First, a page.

For nearly two decades, national and regional conservation groups have gone to court to challenge plans from federal agencies regarding dam operations in the Columbia Basin. Five federal plans have been declared illegal by three different judges, because they failed to protect threatened and endangered Snake River salmon.
This time is different. Why? On our (WDC) side of things, because now the “whale people” are invested and involved. The Southern Resident orcas need this to happen to restore salmon runs vital to their survival. In the big picture, it’s because the most recent court decision ordered the federal agencies to stop avoiding what scientists say is the best thing we can do to restore Snake River salmon – remove the lower Snake River dams. The agencies must give this option a fair and thorough investigation, and they must consider the needs of Southern Resident orcas. It’s our job to make sure they do this.
Please sign our petition to demand dam removal on the Snake River to restore salmon for Southern Resident orcas. Join the #MigrationNation!
We have a unique opportunity now to make sure the federal agencies do things right this time. Over $15 billion has been spent on salmon recovery, but not a single salmon run on the Snake River has been taken off the Endangered Species List. The Southern Resident orcas have been listed for over a decade now, and they too continue to decline. The mountains in the Snake River headwaters are considered some of the best salmon habitat remaining in the lower 48 states. These cold, clean, high-elevation streams can again produce abundant salmon runs in the near future, and help salmon survive climate change, if only they can reach them.
The last time the agencies examined this issue was 2000, and a lot has changed since then. Let’s take a look:
1) The Southern Resident orcas. Since 2000, the Southern Residents have been added to the Endangered Species List, and extensive research has been conducted to determine what the big threats are and what is preventing their recovery. Capture efforts in the 1960s and 70s severely reduced the population, but new threats, including prey depletion, toxic contamination, and vessel effects, now prevent their recovery. The impact of live captures made them endangered; a lack of salmon keeps them that way. Despite regulations banning capture efforts in the United States, very few concrete management actions have been taken to help the wild orcas families remaining since the Southern Residents were added to the Endangered Species List in 2005. They need action now to restore wild salmon runs, reduce toxins in their habitat, and address the impact of vessel noise and harassment.
Research in the last decade has confirmed that this small community of whales relies on salmon, specifically Chinook, and they regularly visit the mouth of the Columbia River to forage on returning Spring Chinook. The Snake River used to be a major source of these large, high-fat salmon, but current numbers are a fraction of historical abundance. We have a much better understanding now of the link between the Southern Residents and salmon in the Columbia Basin, and know that Southern Resident orcas need Snake River Chinook.
2) The Northwest no longer needs the electricity generated by the dams. Energy efficiency and renewable sources have made the power generated by the Lower Snake River dams unnecessary. There is now two and a half times as much new, renewable energy generation in the Pacific Northwest than is produced by all four lower Snake River dams in a year (2,500 vs. 1,000 average Megawatts). New conservation and efficiency measures, and planned new renewable energy projects, will replace the power from these dams with carbon-free, salmon-friendly, cost-effective energy.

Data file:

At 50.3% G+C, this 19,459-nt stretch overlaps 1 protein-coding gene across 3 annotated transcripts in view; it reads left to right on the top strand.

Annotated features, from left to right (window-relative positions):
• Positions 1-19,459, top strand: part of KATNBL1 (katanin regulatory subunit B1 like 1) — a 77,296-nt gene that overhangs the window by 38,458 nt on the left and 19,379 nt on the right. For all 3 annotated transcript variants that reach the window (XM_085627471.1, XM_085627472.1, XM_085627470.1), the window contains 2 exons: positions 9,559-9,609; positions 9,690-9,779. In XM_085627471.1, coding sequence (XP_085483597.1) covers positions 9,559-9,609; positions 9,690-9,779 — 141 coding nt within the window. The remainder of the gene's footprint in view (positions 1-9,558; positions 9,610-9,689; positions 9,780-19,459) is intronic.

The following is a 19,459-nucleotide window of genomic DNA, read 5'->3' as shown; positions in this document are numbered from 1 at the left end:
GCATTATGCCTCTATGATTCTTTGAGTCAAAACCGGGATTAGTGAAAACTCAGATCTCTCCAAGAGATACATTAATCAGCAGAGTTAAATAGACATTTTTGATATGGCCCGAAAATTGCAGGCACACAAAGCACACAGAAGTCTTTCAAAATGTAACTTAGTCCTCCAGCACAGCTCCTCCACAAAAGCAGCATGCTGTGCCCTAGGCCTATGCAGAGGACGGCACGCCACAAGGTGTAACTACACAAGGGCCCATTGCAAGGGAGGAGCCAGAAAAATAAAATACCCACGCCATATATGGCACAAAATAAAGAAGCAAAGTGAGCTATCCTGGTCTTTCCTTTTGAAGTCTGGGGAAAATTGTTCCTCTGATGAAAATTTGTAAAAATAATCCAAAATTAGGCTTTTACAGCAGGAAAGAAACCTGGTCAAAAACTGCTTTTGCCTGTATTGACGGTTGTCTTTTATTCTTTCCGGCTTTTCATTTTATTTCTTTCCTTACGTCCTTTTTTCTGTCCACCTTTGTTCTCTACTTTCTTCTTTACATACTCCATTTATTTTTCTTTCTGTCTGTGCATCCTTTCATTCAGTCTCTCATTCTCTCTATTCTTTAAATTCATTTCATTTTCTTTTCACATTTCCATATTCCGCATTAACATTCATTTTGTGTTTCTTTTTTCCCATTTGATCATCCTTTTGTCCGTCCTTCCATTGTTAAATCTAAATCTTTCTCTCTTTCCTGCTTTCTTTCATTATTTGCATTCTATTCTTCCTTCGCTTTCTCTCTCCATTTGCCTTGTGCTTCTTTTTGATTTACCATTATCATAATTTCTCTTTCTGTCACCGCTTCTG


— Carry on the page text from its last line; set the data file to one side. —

3) These dams are money losers for tax- and bill-payers. Since 2000, use of the lower Snake River to transport goods by barge (the primary purpose of these four dams) has declined by more than 70%. Meanwhile, the cost of maintaining their aging infrastructure has increased and will continue to climb. American taxpayers and Northwest bill-payers get back less than 50 cents for every dollar they invest in the lower Snake River dams.
4) Restoring rivers recovers salmon. Major dams, including on the Elwha River in Washington State, have been removed since 2000, and the salmon have come back. We know that dam removal works. Agencies now have a better understanding of how to remove dams and what happens when they do – even companies that own major dams have committed to removing old, outdated ones to benefit their rate-payers and the environment. Removing dams restores rivers and brings back fish – faster and more successfully than even scientists anticipated.
5) We now know that climate change could be catastrophic for salmon. Warm river conditions in 2015 killed more than 90% of adult sockeye salmon returning to the Columbia Basin. Rising water temperatures put salmon at risk, and the slackwater reservoirs created by dams harm adults on their way upstream, and baby salmon on their way out to sea. Warm temperatures are lethal to salmon, and disease and parasites thrive in warm water conditions. Removing the lower Snake River dams opens the passage for salmon to the pristine, cold water streams of the Snake River headlands – a unique refuge from the effects of climate change.
Snake River salmon and Southern Resident orcas still hover dangerously close to extinction. For the past two decades, regional and national stakeholders have been urging the agencies to remove the four Lower Snake River dams – the single biggest action we can take to restore salmon. And now we know that these salmon are vital for Southern Resident orcas. Dam removal and river restoration has ecosystem-wide impacts, and on the Snake River, it’s a necessary step for saving salmon and Southern Resident orcas.